The US military said it shot down 14 drones in the Red Sea launched from Houthi-controlled areas of Yemen as attacks on commercial carriers continue from the Iranian-backed group, threatening havoc for world trade.
The unmanned aerial systems “were assessed to be one-way attack drones and were shot down with no damage to ships in the area or reported injuries,” US Central Command said in a post on X, formerly Twitter. “Regional Red Sea partners were alerted to the threat.”
The drones were struck down by the USS Carney guided missile destroyer early on Saturday. The UK navy also repelled a suspected drone attack.
MSC Mediterranean Shipping Co. SA, the world’s largest container line, joined competitors in diverting ships away from the Red Sea.
The MSC Palatium III was attacked on Friday in the Red Sea, the company said in a statement on its website, confirming earlier reports. There were no injuries among the crew of the container ship, though there was “limited fire damage” and the vessel has been taken out of service.
“Due to this incident and to protect the lives and safety of our seafarers, until the Red Sea passage is safe, MSC ships will not transit the Suez Canal eastbound and westbound,” the company said in its statement.
“Some services will be rerouted to go via the Cape of Good Hope instead,” it said, referring to the southern tip of Africa.
Separately, the French group CMA CGM instructed its container ships scheduled to pass through the Red Sea to pause their journey in safe waters until further notice.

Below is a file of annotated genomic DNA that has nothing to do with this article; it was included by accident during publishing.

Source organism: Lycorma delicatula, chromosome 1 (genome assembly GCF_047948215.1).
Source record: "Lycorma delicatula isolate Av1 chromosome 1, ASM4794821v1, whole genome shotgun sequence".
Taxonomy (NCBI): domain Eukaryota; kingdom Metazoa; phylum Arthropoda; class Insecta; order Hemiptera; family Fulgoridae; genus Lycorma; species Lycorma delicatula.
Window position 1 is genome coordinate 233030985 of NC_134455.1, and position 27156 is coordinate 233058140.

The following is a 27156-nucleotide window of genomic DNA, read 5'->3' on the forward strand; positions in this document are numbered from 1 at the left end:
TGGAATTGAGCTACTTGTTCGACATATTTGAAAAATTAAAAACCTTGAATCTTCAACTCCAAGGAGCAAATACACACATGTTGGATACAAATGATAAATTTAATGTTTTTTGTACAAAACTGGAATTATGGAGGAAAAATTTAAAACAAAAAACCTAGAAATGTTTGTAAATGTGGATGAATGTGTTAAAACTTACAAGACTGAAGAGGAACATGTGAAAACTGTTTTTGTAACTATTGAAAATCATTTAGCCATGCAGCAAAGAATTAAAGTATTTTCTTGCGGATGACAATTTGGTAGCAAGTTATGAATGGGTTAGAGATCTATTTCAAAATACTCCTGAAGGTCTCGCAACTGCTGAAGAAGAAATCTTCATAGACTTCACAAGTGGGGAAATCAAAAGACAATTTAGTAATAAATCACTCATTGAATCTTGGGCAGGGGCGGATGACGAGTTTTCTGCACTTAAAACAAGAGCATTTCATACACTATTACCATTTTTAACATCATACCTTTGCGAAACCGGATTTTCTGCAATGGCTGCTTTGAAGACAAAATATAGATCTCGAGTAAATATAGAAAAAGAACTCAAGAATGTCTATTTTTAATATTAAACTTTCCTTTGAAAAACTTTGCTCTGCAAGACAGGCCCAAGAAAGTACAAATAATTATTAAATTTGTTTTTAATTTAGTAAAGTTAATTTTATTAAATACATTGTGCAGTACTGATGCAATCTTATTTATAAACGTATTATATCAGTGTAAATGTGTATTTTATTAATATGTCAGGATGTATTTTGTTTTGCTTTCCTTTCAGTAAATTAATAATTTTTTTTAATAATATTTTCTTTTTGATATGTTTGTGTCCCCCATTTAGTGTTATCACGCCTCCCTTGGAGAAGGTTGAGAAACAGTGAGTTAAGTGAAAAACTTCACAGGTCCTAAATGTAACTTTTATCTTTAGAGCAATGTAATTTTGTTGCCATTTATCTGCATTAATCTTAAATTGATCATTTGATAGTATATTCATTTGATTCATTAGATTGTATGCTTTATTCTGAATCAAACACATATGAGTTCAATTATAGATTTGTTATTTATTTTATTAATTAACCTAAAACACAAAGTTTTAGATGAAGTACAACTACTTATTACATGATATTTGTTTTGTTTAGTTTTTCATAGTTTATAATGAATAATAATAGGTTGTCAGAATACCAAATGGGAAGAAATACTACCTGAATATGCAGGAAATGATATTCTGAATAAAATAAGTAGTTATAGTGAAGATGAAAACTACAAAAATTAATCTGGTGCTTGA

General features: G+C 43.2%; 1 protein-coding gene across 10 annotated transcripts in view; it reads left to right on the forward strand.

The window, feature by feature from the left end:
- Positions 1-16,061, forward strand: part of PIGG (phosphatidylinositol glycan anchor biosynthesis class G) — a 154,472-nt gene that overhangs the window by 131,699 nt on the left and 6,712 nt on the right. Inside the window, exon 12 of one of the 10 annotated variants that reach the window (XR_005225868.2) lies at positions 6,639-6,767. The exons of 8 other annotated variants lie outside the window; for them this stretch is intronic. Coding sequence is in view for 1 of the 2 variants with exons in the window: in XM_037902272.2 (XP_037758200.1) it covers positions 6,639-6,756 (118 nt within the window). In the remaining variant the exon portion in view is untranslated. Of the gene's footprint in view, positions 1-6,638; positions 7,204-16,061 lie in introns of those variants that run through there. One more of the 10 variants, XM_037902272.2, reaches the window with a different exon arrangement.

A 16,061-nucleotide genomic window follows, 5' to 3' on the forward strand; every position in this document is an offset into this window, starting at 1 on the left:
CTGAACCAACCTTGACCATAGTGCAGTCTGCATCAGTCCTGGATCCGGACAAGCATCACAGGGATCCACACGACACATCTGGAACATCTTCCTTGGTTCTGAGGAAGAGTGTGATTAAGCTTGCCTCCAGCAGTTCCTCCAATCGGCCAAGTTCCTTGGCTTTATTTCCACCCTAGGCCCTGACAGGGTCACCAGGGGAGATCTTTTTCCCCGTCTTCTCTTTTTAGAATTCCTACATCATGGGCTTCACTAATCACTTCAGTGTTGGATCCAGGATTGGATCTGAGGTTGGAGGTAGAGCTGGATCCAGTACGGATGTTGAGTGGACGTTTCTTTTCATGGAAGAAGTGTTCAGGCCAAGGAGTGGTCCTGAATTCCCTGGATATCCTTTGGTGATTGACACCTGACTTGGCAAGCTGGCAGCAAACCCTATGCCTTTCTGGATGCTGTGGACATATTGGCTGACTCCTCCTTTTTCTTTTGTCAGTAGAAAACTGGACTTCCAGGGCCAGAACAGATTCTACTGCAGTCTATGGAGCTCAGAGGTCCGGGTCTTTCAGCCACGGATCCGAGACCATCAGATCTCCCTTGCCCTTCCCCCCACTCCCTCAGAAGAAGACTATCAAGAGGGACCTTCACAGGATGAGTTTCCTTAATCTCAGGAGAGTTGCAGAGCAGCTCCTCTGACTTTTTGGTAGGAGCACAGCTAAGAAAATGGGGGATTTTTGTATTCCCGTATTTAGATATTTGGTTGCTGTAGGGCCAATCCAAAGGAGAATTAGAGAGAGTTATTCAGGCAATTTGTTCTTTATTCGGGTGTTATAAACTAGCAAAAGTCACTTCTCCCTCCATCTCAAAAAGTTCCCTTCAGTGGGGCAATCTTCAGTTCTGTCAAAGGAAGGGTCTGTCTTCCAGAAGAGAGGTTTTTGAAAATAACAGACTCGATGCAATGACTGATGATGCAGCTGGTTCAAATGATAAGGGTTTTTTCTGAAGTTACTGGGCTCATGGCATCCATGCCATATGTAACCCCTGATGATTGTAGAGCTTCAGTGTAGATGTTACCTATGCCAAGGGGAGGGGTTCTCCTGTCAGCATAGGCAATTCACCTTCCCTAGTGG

UK naval forces shot down a suspected attack drone that was targeting merchant ships in the Red Sea, Defense Secretary Grant Shapps said in a post on X on Saturday. The HMS Diamond used a Sea Viper missile to down the target, he said, without giving more details.
Flexport Inc., a freight forwarding platform based in San Francisco, said in a blog post that taking the route around Africa prolongs the journey by seven to 10 days compared with using the Suez Canal.
Rebels in Yemen escalated a threat against ships with ties to Israel in November, calling them “legitimate targets,” and appear to be targeting vessels in the vicinity more generally.
Rerouting the world’s container fleet around the conflict zone during Israel’s war against Hamas in Gaza threatens to increase freight rates and cause delays rippling across global supply chains.
About 5% of global trade depends on the Panama Canal and 12% depends on Suez, according to Marco Forgione, director general at the Institute of Export & International Trade.
— With assistance from Valentine Baldassar